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Austria leads the way with new welfare laws
Posted 1 October 2004
The Austrian parliament has passed what it considers to be the toughest animal welfare legislation in the world. From January next year, it will become illegal to keep hens in cages, to tether cattle by ropes or to dock tails.
Wild animals in circus acts or other spectacles will also be outlawed, as will the display of pets in shop windows. Inspectors are to be appointed to carry out random checks to ensure proper implementation of the new laws.
Farming officials have objected on the grounds that it will leave their products unable to compete with cheap imports from countries with weaker legislation, but the Austrian Socialists' spokesperson heralded the passing of the new laws as 'a day of joy' for Austria.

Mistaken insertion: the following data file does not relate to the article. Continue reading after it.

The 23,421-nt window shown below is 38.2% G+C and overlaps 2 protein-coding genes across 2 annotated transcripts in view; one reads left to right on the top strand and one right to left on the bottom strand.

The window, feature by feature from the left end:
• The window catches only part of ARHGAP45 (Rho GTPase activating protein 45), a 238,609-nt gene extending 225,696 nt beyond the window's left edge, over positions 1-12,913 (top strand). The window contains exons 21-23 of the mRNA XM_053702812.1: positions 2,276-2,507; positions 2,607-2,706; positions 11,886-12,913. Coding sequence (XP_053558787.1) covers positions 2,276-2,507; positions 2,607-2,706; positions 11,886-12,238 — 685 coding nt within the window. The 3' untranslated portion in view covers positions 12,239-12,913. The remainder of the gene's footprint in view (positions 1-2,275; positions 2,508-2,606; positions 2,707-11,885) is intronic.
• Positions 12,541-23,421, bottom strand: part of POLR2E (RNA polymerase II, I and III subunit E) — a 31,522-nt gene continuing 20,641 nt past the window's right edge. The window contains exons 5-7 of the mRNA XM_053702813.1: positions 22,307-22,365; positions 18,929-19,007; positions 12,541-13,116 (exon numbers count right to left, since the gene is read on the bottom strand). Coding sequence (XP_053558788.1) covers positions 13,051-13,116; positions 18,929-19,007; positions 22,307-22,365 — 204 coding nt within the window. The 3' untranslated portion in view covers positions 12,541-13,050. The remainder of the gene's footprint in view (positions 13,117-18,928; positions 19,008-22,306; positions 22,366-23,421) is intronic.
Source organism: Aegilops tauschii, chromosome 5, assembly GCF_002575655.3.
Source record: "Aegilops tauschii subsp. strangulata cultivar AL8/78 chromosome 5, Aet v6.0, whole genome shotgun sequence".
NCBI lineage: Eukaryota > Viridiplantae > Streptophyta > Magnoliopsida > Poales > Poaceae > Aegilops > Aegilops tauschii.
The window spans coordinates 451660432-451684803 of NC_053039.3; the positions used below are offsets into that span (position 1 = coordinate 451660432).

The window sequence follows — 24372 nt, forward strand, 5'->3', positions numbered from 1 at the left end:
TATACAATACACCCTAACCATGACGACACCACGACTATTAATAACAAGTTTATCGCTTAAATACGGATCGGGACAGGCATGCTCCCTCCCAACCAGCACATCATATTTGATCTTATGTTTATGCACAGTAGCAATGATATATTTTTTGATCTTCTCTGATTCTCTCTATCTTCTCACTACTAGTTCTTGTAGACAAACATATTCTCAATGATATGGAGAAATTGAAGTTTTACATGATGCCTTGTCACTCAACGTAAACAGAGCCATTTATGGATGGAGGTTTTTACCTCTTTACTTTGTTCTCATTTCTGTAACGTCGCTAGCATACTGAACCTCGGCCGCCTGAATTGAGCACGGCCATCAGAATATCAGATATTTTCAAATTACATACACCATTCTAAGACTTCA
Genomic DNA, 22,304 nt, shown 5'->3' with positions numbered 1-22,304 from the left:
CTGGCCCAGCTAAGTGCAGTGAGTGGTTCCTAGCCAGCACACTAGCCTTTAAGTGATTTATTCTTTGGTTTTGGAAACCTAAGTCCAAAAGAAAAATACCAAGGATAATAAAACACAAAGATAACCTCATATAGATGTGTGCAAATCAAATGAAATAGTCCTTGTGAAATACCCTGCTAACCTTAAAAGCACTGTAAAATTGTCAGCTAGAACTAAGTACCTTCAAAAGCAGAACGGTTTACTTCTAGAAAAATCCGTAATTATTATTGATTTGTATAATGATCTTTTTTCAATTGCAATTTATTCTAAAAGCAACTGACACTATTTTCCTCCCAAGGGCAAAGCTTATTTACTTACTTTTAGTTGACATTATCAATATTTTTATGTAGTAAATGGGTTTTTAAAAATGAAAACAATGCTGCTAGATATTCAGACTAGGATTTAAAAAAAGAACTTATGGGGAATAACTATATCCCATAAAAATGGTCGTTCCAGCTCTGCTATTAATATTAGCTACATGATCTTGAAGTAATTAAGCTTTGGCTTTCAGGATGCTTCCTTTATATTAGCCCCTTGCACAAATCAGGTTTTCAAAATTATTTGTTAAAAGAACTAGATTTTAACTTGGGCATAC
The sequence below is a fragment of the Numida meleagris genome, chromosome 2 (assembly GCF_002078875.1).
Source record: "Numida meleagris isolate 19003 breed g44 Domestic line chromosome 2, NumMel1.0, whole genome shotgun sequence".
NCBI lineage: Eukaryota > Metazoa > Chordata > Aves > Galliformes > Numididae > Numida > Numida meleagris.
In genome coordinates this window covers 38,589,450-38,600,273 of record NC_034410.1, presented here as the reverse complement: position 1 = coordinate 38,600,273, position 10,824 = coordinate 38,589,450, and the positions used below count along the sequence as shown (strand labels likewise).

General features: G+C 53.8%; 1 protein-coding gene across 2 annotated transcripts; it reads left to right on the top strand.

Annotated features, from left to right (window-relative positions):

In another historic breakthrough, activist Martin Balluch, President of the Association against Animal Factories, was found not guilty in the Austrian High Court of stealing seven hens from a battery farm. The defendant argued that he had performed an emergency rescue of the hens, which could not have been achieved through informing authorities or by any other means with less damage to the farmer. The video film he had taken at the same time as he 'stole' the hens had shown that the farm in question was breaking the law by stocking too many birds in each cage and failing to clear out dead birds. The farmer himself was prosecuted under the old laws and received a pathetically small fine.
The three High Court judges concluded that although Balluch did break in and did remove 'property', the new Austrian animal protection law underlines that society at large agrees with his action and that he had behaved correctly and with good intentions in liberating the hens.